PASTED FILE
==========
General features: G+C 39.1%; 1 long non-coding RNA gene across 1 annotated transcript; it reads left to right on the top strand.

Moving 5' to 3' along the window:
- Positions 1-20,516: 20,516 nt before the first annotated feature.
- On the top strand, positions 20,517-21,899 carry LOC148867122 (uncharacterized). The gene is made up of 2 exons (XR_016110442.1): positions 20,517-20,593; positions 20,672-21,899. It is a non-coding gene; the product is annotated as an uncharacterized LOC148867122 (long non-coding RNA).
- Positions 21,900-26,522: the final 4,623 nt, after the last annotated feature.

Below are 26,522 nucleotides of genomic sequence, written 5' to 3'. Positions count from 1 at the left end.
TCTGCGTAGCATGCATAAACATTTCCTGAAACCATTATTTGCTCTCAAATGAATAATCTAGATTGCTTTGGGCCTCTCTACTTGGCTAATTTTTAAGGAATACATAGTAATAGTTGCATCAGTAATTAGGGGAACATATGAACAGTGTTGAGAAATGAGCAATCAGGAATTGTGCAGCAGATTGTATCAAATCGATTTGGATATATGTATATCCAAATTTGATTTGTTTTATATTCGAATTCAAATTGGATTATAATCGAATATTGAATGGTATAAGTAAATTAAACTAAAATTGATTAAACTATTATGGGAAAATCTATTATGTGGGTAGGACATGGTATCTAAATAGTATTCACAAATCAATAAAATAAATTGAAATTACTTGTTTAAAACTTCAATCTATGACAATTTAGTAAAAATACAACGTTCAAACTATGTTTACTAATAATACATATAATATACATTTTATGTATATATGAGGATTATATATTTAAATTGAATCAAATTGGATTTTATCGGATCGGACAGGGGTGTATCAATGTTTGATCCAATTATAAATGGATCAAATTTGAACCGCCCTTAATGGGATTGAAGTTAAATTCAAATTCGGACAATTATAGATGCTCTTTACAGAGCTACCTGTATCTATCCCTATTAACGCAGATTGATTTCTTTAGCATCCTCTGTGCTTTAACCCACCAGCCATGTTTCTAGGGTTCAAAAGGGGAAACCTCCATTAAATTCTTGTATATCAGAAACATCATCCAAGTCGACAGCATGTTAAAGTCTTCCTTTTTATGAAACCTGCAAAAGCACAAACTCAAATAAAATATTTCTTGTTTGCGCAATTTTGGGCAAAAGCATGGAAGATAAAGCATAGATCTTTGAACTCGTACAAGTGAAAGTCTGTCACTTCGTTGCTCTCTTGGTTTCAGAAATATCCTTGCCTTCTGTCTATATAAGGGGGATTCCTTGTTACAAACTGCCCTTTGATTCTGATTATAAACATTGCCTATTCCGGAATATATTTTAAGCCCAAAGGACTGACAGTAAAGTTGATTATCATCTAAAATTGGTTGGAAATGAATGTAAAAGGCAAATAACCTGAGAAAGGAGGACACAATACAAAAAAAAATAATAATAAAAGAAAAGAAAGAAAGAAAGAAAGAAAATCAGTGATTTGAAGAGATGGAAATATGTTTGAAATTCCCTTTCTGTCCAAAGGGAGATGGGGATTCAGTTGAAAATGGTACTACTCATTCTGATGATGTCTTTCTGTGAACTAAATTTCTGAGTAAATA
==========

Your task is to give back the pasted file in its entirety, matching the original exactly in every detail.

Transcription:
General features: G+C 39.1%; 1 long non-coding RNA gene across 1 annotated transcript; it reads left to right on the top strand.

Moving 5' to 3' along the window:
- Positions 1-20,516: 20,516 nt before the first annotated feature.
- On the top strand, positions 20,517-21,899 carry LOC148867122 (uncharacterized). The gene is made up of 2 exons (XR_016110442.1): positions 20,517-20,593; positions 20,672-21,899. It is a non-coding gene; the product is annotated as an uncharacterized LOC148867122 (long non-coding RNA).
- Positions 21,900-26,522: the final 4,623 nt, after the last annotated feature.

Below are 26,522 nucleotides of genomic sequence, written 5' to 3'. Positions count from 1 at the left end.
TCTGCGTAGCATGCATAAACATTTCCTGAAACCATTATTTGCTCTCAAATGAATAATCTAGATTGCTTTGGGCCTCTCTACTTGGCTAATTTTTAAGGAATACATAGTAATAGTTGCATCAGTAATTAGGGGAACATATGAACAGTGTTGAGAAATGAGCAATCAGGAATTGTGCAGCAGATTGTATCAAATCGATTTGGATATATGTATATCCAAATTTGATTTGTTTTATATTCGAATTCAAATTGGATTATAATCGAATATTGAATGGTATAAGTAAATTAAACTAAAATTGATTAAACTATTATGGGAAAATCTATTATGTGGGTAGGACATGGTATCTAAATAGTATTCACAAATCAATAAAATAAATTGAAATTACTTGTTTAAAACTTCAATCTATGACAATTTAGTAAAAATACAACGTTCAAACTATGTTTACTAATAATACATATAATATACATTTTATGTATATATGAGGATTATATATTTAAATTGAATCAAATTGGATTTTATCGGATCGGACAGGGGTGTATCAATGTTTGATCCAATTATAAATGGATCAAATTTGAACCGCCCTTAATGGGATTGAAGTTAAATTCAAATTCGGACAATTATAGATGCTCTTTACAGAGCTACCTGTATCTATCCCTATTAACGCAGATTGATTTCTTTAGCATCCTCTGTGCTTTAACCCACCAGCCATGTTTCTAGGGTTCAAAAGGGGAAACCTCCATTAAATTCTTGTATATCAGAAACATCATCCAAGTCGACAGCATGTTAAAGTCTTCCTTTTTATGAAACCTGCAAAAGCACAAACTCAAATAAAATATTTCTTGTTTGCGCAATTTTGGGCAAAAGCATGGAAGATAAAGCATAGATCTTTGAACTCGTACAAGTGAAAGTCTGTCACTTCGTTGCTCTCTTGGTTTCAGAAATATCCTTGCCTTCTGTCTATATAAGGGGGATTCCTTGTTACAAACTGCCCTTTGATTCTGATTATAAACATTGCCTATTCCGGAATATATTTTAAGCCCAAAGGACTGACAGTAAAGTTGATTATCATCTAAAATTGGTTGGAAATGAATGTAAAAGGCAAATAACCTGAGAAAGGAGGACACAATACAAAAAAAAATAATAATAAAAGAAAAGAAAGAAAGAAAGAAAGAAAATCAGTGATTTGAAGAGATGGAAATATGTTTGAAATTCCCTTTCTGTCCAAAGGGAGATGGGGATTCAGTTGAAAATGGTACTACTCATTCTGATGATGTCTTTCTGTGAACTAAATTTCTGAGTAAATA